Gun range practice involves repetition, the shooting of hundreds of bullets, which reinforces motor skills. But what are the full effects of repeatedly firing at human targets? Coincidentally – or not – last year North Miami police suspended a sniper training program that used old mug shots of black suspects during target practice. One day when Army Sgt. Valerie Deant used the range, to her horror she saw a photograph of her brother with a bullet through his head. It’s reasonable to assume that repeated use of such photographs could cause negative psychological conditioning, to the point of racism.
Granted, the “split second” decision to shooting that Officer Aledda emphasized is just that. Leading to one’s decision to shoot are thought processes based on our cultural filters and related emotions. The recent tit-for-tat shootings of police and black men evoke hair-trigger emotions, which can connect too quickly with trigger fingers. Also affecting officers’ judgment are military-style carry-over problems such as PTSD, drug and alcohol abuse, and misuse of psychotropic medications.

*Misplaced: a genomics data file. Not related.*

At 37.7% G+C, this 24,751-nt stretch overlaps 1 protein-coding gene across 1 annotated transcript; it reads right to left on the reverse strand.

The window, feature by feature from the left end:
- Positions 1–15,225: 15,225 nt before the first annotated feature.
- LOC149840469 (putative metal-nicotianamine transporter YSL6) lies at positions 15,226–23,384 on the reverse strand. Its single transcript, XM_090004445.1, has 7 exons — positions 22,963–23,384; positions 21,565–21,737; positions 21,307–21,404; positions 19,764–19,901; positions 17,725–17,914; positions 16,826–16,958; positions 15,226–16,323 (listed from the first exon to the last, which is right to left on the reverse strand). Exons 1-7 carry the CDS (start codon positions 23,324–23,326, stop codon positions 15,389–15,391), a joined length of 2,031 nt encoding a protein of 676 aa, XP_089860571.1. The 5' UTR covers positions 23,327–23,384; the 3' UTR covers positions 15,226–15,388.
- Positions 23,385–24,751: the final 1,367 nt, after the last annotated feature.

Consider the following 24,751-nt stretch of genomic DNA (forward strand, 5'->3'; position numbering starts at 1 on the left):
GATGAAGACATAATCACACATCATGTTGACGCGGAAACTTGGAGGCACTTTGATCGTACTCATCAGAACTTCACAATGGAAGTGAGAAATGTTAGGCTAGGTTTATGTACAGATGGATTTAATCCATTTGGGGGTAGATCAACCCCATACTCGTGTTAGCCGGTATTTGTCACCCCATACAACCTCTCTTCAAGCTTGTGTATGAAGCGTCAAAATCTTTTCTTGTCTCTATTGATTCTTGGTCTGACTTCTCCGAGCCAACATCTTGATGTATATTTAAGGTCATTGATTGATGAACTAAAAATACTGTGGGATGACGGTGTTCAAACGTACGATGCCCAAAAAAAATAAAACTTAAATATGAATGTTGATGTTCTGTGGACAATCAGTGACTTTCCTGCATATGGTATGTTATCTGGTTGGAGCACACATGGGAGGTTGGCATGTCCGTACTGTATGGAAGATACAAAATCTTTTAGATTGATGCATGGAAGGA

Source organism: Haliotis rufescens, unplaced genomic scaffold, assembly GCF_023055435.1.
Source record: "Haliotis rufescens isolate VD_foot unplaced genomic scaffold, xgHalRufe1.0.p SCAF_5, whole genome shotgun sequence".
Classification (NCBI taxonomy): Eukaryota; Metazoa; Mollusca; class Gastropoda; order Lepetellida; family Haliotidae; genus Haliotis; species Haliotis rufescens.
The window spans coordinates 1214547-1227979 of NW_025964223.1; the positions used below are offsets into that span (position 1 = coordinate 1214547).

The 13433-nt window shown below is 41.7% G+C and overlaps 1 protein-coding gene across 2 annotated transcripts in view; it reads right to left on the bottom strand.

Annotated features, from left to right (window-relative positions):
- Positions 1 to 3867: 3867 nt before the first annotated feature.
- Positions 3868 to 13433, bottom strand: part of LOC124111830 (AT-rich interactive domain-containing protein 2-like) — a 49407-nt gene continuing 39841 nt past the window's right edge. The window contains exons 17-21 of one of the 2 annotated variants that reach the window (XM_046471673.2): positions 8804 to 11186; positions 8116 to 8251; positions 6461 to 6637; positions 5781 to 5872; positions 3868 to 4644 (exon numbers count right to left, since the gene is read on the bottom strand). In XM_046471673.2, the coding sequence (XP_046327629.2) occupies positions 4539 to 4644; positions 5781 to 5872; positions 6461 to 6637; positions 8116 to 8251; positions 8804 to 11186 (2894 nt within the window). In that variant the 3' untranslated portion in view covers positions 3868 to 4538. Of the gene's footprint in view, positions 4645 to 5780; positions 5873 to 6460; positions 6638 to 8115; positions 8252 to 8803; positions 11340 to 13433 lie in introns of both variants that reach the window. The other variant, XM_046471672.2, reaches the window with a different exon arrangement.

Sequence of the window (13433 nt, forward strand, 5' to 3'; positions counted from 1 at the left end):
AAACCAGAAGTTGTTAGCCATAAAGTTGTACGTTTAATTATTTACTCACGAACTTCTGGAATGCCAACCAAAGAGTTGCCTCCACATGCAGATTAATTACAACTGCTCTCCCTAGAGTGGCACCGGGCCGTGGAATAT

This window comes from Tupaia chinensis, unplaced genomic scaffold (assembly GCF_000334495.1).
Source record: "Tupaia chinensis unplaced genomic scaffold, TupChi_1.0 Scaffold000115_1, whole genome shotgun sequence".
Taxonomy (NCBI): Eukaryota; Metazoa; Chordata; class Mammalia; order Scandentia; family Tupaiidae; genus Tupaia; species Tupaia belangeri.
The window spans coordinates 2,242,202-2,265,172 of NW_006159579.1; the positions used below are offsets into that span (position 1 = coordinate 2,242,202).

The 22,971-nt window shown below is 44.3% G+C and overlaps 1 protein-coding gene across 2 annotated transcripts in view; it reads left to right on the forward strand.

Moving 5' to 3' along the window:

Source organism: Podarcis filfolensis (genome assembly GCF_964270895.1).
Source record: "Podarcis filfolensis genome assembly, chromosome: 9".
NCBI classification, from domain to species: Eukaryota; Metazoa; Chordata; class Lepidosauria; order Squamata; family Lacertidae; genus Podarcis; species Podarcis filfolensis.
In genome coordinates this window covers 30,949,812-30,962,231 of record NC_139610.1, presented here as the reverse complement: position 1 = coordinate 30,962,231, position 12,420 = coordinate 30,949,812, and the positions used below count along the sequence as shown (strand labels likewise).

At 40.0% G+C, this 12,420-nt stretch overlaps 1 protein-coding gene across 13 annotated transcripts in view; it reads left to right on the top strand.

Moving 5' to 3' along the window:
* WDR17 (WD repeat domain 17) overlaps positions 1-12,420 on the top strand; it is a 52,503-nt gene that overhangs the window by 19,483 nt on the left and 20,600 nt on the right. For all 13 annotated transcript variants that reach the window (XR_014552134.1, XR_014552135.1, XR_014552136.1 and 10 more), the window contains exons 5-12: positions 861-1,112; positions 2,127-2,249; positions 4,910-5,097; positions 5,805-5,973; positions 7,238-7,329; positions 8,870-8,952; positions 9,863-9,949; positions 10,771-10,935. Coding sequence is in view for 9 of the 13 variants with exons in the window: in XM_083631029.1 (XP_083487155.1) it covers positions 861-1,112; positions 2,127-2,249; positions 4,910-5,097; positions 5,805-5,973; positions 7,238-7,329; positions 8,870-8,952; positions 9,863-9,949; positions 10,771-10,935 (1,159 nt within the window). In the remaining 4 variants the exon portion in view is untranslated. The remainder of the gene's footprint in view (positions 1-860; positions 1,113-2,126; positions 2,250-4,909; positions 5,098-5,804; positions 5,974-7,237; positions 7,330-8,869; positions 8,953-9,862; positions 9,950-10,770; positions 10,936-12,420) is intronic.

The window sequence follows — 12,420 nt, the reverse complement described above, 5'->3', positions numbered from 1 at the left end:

One expert on the use of lethal force is Massad Ayoob, author of In The Gravest Extreme: The Role of the Firearm in Personal Protection. A shooter may be adversely affected by startle reflex, postural disturbance, or inter-limb response. “In a stressful moment like this, any number of stimuli can cause a convulsion of the trigger finger that kills an unarmed man who has just surrendered to you,” Ayoob said.
Where can police departments learn to recognize the attributes of autism?